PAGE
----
FEARS of a nighttime crime hike following the street lamp switch-off have been refuted by police analysis.

In January 2014 many of the street lamps in Epping Forest started switching off between 12am and 5am, in a bid to save £1.5m a year across Essex.

At odds with the believe of many like Lisa Perschky, of Waltham Abbey, who thought criminals would 'take advantage', Essex Police have found no link between dark streets and higher offence rates.

A study comparing an 87 day period between March and June from 12am to 5am, pre and post switch-off, found a 5.8 per cent crime increase in Epping Forest.

However, the rate of offences also shot up 31 per cent across the rest of the day in the district, leading police to believe higher levels of darkness were not related to higher levels of crime.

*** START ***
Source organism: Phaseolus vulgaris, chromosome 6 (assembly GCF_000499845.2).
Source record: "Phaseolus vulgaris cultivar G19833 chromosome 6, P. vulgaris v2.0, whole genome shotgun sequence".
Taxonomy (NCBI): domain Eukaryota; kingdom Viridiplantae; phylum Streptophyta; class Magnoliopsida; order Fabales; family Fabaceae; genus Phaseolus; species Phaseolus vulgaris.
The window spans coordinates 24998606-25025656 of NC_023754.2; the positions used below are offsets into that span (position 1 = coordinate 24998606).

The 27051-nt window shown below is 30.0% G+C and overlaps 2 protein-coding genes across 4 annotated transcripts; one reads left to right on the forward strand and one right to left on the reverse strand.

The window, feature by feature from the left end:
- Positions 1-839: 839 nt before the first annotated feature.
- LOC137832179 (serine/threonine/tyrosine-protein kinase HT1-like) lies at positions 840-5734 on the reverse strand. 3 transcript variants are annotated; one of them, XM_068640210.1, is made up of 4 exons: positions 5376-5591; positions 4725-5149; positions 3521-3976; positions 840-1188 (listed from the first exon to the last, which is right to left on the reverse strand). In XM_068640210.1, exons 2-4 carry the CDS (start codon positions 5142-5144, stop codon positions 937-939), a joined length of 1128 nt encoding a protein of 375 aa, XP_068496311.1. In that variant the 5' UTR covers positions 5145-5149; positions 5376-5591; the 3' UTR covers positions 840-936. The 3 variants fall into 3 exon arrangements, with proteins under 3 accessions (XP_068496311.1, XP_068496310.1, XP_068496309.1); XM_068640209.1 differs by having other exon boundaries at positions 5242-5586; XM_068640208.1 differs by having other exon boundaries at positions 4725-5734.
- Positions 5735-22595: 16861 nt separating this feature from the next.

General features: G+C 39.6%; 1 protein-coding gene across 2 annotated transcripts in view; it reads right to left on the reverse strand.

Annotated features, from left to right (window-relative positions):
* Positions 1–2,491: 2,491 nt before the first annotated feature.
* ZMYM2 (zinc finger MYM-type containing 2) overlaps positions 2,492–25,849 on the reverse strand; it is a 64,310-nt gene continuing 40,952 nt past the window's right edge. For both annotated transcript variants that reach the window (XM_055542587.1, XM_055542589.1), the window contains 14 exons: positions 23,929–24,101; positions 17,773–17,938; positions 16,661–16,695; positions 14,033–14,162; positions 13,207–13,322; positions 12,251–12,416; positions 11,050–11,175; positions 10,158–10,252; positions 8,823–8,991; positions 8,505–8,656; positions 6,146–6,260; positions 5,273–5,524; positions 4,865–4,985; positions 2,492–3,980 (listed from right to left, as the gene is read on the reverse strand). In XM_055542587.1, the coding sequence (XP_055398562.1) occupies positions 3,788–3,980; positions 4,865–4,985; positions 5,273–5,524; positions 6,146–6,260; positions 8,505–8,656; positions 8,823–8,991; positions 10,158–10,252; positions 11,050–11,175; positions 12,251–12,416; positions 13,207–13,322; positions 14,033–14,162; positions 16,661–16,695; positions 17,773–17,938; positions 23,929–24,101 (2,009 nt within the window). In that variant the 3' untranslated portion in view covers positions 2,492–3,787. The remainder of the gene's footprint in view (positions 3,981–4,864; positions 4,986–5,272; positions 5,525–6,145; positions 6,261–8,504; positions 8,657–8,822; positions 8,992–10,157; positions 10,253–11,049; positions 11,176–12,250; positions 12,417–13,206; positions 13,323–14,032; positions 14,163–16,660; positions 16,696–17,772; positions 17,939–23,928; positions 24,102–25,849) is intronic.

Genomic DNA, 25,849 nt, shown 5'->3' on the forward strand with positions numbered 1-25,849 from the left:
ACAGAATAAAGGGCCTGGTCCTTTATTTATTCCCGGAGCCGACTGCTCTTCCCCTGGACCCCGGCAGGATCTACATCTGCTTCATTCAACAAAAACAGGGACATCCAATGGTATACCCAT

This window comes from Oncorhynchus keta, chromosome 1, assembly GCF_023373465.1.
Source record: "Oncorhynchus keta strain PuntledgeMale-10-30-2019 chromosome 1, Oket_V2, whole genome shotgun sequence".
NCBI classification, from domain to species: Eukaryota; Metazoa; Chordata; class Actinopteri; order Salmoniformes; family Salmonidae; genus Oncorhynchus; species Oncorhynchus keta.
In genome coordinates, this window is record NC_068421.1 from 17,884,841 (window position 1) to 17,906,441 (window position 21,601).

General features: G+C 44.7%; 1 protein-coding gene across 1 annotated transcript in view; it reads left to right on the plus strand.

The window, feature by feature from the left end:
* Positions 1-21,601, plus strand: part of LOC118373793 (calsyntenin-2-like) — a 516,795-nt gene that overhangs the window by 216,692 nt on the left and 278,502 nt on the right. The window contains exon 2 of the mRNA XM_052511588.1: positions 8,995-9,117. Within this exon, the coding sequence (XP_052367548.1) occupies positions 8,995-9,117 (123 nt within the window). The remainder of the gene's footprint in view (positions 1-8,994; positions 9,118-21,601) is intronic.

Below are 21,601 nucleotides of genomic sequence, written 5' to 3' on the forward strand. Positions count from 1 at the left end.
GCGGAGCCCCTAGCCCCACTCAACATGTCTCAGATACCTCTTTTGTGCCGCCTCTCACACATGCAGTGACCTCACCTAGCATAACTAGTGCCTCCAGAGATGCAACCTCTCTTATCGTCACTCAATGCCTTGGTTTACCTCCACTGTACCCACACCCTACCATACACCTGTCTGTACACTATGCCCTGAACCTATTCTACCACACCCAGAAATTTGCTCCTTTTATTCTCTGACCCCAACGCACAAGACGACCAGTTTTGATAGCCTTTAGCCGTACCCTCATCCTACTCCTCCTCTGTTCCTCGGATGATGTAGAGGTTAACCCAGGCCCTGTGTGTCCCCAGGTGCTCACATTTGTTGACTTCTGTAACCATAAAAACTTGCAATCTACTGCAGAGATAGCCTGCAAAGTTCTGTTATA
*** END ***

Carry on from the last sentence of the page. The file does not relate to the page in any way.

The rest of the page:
Roger Hirst, Police, Fire and Crime Commissioner for Essex, said: “We have not been able to identify a noticeable increase or decrease in crime or road safety issues as a result of part night lighting.

"When there is an operational need for the lights to stay on, for policing purposes, say for example after an incident or incidents in an area, officers can make the request to Essex County Council for the lights to go on for a period of time. This arrangement appears to be working well and is a good way of ensuring for the safety of Essex residents remains a high priority.

“I have heard that many people feel say they feel safer when the lights are on but councils need to take decisions on hard evidence and the data shows no overall impact on crime or road safety of lights being turned off at night.”

Mr Hirst added he would continue to review any potential impact of part night lighting on crime levels.